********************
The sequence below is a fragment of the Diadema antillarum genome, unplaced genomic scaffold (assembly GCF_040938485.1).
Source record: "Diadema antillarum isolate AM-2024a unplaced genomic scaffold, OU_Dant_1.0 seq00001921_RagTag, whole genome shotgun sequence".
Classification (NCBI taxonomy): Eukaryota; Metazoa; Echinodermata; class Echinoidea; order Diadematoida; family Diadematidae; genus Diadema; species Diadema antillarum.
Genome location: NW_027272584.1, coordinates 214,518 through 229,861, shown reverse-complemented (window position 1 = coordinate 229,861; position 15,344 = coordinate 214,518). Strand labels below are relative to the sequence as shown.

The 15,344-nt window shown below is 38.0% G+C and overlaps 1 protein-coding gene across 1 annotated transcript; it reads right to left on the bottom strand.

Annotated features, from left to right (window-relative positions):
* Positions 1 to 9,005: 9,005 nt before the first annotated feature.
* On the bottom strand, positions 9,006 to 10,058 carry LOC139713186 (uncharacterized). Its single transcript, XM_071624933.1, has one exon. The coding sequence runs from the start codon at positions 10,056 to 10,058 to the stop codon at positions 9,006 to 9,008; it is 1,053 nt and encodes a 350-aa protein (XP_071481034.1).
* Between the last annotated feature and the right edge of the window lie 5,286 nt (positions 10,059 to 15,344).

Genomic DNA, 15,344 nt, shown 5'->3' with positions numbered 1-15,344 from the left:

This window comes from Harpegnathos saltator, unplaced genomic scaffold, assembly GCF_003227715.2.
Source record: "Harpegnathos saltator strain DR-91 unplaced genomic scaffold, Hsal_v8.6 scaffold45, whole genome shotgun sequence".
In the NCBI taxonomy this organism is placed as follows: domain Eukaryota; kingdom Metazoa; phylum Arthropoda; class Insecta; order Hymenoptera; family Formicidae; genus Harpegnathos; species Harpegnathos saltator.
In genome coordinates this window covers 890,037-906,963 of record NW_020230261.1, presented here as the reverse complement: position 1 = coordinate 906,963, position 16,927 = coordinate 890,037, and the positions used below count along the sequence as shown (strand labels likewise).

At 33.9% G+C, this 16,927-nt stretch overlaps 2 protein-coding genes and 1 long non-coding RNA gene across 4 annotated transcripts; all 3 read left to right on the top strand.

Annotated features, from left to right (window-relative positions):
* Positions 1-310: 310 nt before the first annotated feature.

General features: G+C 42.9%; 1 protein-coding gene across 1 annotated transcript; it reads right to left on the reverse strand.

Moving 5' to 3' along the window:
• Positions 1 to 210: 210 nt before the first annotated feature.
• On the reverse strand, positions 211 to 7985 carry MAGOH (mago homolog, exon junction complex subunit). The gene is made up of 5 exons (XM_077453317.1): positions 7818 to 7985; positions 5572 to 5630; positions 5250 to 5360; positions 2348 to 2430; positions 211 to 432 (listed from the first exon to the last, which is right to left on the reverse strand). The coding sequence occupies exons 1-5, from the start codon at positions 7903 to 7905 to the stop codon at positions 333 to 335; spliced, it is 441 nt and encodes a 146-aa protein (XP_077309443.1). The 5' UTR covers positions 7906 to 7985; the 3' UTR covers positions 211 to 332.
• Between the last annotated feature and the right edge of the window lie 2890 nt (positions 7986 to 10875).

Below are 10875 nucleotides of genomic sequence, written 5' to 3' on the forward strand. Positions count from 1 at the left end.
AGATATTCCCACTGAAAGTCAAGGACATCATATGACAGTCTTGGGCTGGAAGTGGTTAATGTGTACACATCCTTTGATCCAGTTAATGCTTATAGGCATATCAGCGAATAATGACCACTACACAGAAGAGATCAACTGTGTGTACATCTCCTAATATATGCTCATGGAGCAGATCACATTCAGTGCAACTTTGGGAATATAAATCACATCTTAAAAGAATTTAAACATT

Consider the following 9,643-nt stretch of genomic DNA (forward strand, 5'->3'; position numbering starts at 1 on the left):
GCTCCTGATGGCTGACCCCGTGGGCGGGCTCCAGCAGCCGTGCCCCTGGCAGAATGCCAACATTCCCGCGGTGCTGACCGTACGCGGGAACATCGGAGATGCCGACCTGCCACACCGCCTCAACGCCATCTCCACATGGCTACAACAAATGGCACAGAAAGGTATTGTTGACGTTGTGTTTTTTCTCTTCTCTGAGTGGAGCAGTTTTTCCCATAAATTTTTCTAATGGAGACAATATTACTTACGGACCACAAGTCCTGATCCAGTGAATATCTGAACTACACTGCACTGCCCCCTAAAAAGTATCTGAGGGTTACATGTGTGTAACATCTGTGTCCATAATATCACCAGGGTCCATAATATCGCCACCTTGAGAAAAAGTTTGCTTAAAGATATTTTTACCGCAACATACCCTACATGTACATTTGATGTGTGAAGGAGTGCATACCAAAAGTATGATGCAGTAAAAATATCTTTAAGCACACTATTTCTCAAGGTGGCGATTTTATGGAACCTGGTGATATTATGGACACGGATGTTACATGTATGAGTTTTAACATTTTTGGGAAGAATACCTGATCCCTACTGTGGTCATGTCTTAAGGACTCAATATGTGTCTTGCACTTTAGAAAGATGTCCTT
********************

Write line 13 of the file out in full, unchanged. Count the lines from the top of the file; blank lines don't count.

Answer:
In the NCBI taxonomy this organism is placed as follows: domain Eukaryota; kingdom Metazoa; phylum Arthropoda; class Insecta; order Hymenoptera; family Formicidae; genus Harpegnathos; species Harpegnathos saltator.